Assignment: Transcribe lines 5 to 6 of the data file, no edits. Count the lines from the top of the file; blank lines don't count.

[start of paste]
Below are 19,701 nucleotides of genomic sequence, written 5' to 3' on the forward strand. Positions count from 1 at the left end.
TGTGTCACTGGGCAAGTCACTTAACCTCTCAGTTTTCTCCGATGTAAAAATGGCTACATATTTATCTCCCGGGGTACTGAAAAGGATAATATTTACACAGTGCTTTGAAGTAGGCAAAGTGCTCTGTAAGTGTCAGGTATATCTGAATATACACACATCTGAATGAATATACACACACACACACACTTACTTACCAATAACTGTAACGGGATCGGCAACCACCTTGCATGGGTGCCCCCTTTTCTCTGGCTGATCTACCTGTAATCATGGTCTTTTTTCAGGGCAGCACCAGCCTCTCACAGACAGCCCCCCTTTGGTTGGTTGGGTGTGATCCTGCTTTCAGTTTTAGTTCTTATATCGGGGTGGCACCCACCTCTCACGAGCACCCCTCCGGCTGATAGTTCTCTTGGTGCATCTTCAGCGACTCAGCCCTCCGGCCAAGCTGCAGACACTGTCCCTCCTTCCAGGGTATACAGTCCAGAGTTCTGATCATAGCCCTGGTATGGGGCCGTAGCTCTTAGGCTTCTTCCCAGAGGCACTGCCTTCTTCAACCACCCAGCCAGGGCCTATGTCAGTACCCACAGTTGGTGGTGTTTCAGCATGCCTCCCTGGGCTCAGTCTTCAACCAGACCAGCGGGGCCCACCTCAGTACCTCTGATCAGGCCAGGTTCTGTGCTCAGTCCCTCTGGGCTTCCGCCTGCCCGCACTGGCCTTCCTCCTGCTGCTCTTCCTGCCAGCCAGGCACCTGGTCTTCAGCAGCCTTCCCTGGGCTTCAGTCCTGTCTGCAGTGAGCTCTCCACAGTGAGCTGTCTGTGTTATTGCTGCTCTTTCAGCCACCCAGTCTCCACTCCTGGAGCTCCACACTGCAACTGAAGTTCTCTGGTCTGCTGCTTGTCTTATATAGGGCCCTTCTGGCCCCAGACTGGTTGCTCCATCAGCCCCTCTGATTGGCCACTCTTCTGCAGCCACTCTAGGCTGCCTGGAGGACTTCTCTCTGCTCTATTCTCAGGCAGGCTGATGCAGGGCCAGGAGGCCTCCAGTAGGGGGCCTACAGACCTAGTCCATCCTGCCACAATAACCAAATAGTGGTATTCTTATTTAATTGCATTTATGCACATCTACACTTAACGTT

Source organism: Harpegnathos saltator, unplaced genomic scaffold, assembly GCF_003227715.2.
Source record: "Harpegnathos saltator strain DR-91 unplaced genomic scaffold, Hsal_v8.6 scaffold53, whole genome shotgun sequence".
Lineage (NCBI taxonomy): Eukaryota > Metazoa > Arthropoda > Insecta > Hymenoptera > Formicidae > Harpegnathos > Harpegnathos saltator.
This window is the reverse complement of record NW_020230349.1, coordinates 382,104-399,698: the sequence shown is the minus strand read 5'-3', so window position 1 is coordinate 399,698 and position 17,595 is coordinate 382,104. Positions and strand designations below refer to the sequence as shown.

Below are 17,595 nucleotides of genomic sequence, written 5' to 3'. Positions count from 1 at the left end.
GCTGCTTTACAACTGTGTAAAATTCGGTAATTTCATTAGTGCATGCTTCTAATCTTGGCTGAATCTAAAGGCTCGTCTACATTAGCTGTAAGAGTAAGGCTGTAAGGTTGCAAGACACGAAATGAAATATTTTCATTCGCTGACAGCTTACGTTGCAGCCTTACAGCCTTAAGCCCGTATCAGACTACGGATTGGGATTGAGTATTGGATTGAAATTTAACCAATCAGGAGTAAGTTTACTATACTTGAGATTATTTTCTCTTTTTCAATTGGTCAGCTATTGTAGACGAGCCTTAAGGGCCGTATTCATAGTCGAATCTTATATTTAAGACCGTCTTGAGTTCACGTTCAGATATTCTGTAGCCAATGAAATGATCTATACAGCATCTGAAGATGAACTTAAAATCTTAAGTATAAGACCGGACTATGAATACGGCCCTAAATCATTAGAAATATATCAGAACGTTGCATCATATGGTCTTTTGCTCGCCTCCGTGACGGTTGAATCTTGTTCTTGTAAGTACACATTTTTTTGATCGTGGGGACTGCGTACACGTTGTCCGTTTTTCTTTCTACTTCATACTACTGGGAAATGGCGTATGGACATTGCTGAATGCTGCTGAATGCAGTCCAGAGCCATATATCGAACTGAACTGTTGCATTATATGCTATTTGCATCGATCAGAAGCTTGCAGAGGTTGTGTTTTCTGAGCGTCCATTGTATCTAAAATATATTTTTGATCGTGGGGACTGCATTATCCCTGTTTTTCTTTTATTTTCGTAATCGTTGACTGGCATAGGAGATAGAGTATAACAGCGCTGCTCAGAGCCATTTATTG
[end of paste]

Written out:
Lineage (NCBI taxonomy): Eukaryota > Metazoa > Arthropoda > Insecta > Hymenoptera > Formicidae > Harpegnathos > Harpegnathos saltator.
This window is the reverse complement of record NW_020230349.1, coordinates 382,104-399,698: the sequence shown is the minus strand read 5'-3', so window position 1 is coordinate 399,698 and position 17,595 is coordinate 382,104. Positions and strand designations below refer to the sequence as shown.